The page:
BAUCUS-GRASSLEY BILL BLOCKS ALTERNATIVE MINIMUM TAX FOR MORE WORKING FAMILIES, EXTENDS ENERGY INCENTIVES, INDIVIDUAL AND BUSINESS TAX RELIEF
Finance leaders seek to protect taxpayers from falling victim to AMT, renew alternative energy boosters, college tuition tax deduction, R&D credit
Senate Finance Committee Chairman Max Baucus (D-Mont.) and Ranking Member Chuck Grassley (R-Iowa) unveiled legislation today to protect millions of Americans from being hit for the first time by the alternative minimum tax, and to extend tax incentives for renewable energy solutions and tax relief for America's working families, including the college tuition tax deduction and the state and local sales tax deduction. The AMT was created in 1969 to keep wealthy people from avoiding taxes altogether, but has started to hit working families instead. The Baucus-Grassley measure will prevent the AMT from applying to those who didn't pay it last year. Extensions of tax provisions that expired at the end of 2007 or are set to expire at the end of 2008 will encourage the production and use of alternative energy, and will translate into real savings on college tuition, state and local sales taxes, and business investments for individuals and companies alike.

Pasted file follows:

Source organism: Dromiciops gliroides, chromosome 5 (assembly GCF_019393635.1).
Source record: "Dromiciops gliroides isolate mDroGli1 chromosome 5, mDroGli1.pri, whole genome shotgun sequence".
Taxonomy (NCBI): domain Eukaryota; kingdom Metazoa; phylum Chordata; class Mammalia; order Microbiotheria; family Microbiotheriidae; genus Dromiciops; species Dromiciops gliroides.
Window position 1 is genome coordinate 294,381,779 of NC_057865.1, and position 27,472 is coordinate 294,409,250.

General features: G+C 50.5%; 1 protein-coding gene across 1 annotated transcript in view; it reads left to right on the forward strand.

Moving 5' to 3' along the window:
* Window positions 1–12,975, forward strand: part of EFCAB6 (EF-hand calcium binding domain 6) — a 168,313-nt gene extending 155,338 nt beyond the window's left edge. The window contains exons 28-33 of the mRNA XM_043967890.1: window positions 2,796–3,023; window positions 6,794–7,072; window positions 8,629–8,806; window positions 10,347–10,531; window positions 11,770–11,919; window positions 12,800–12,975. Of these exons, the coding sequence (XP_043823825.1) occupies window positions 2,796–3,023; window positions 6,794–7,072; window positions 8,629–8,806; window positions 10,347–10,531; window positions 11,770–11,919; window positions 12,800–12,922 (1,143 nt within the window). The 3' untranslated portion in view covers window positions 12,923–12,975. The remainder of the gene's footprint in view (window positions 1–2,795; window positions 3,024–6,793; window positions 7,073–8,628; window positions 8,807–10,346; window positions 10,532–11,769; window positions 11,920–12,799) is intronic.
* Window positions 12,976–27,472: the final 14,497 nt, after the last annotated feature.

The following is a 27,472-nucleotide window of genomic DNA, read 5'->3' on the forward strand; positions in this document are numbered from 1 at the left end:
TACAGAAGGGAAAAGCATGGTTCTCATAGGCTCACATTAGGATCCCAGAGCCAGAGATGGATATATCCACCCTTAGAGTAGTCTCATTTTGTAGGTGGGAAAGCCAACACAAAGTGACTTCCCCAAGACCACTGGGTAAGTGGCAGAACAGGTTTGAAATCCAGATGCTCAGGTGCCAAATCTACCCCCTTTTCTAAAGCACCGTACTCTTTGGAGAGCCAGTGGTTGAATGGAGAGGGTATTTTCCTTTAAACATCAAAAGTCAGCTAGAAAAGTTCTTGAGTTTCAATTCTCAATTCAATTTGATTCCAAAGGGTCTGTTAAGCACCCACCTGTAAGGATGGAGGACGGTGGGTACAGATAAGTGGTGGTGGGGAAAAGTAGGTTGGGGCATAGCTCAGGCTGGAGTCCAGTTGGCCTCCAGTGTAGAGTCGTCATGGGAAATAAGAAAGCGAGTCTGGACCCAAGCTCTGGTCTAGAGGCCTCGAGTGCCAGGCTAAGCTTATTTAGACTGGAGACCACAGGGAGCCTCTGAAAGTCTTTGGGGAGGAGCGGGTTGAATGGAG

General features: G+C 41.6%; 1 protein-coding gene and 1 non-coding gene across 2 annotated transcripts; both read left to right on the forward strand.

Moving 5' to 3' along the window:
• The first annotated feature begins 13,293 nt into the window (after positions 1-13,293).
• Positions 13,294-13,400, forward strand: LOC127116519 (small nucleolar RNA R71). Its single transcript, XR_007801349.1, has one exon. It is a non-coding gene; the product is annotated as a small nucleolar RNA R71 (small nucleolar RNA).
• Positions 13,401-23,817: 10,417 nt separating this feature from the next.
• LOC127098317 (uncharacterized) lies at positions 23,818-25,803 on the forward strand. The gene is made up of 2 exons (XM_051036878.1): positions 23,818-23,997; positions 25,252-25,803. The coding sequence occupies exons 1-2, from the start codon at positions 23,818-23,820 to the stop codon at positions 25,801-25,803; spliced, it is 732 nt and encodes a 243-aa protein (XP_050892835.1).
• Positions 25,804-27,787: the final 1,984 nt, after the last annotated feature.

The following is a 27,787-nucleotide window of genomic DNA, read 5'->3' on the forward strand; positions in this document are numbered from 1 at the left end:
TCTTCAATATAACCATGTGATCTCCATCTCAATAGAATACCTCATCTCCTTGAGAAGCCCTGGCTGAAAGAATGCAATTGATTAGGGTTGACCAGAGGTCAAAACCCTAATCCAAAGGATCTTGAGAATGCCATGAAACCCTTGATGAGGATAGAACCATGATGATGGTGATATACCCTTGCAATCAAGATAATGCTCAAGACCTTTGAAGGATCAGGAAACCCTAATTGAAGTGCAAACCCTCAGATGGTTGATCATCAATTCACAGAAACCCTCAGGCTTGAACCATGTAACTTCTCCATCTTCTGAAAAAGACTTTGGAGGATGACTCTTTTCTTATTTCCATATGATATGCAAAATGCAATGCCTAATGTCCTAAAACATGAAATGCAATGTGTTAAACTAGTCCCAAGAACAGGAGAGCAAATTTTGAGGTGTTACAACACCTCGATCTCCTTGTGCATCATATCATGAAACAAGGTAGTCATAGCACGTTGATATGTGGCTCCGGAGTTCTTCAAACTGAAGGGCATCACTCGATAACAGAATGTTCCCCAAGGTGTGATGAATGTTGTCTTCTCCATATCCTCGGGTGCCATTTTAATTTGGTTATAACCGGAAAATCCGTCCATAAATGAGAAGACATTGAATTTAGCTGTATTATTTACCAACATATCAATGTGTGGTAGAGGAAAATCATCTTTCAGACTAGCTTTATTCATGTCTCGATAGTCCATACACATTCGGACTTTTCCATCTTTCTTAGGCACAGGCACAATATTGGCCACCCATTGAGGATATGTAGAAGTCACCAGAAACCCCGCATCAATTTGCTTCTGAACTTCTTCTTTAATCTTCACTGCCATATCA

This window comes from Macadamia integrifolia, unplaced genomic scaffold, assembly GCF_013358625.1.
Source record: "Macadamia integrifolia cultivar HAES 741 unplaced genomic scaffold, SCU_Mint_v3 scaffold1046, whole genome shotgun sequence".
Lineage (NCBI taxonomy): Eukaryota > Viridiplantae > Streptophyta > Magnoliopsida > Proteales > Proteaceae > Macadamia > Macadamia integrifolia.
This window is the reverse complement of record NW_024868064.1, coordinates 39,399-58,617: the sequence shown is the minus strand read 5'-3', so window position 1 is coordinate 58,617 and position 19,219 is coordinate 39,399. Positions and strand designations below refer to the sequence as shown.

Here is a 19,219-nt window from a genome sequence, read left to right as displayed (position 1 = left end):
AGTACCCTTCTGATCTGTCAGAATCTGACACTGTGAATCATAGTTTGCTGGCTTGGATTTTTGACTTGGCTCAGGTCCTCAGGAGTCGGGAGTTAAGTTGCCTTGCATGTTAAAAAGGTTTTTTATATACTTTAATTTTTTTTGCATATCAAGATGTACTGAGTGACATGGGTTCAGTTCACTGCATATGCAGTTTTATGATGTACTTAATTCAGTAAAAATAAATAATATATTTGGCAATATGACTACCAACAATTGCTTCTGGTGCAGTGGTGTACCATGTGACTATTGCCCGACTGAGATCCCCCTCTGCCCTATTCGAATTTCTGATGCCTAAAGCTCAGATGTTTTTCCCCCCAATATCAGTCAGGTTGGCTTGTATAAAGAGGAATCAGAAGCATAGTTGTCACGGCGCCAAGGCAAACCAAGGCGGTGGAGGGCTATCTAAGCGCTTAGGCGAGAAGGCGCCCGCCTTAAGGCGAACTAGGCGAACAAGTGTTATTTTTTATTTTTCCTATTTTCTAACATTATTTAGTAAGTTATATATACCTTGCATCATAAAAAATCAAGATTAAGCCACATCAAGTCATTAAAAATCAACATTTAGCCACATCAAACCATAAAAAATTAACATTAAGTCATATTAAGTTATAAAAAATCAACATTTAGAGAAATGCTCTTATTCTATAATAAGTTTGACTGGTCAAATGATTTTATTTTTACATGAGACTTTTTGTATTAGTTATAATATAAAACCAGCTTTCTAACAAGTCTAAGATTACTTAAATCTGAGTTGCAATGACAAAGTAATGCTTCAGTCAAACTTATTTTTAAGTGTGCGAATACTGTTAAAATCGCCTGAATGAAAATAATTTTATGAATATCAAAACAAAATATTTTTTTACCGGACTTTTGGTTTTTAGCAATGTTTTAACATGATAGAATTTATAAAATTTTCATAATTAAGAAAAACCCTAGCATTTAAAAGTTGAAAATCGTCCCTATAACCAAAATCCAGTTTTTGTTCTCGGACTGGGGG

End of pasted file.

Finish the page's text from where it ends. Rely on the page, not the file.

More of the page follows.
"America needs Congress to act on a host of tax provisions that mean real dollars and cents in their pockets. Whether it's protecting working families from the alternative minimum tax they were never meant to pay, offering a tax credit for energy-saving appliances, or providing a deduction for a big tuition bill, this is tax relief that means something for folks' daily lives," said Baucus. "And the business provisions in this bill, from energy to research and development, will ultimately help improve our economy and provide job opportunities for Americans right here at home. These are tax cuts worth extending for all Americans."
"This legislation is very important. If expiring tax provisions are not extended, Americans will be hit with big tax increases, and it will happen without a vote of Congress. The last thing families, small businesses and investors need right now is a tax increase, but that's what will happen this year and in 2010 if Congress doesn't act," Grassley said. "The Senate has demonstrated leadership in protecting taxpayers from the unintended consequences of the Alternative Minimum Tax and in extending existing energy tax provisions. It's time to demonstrate that leadership again."
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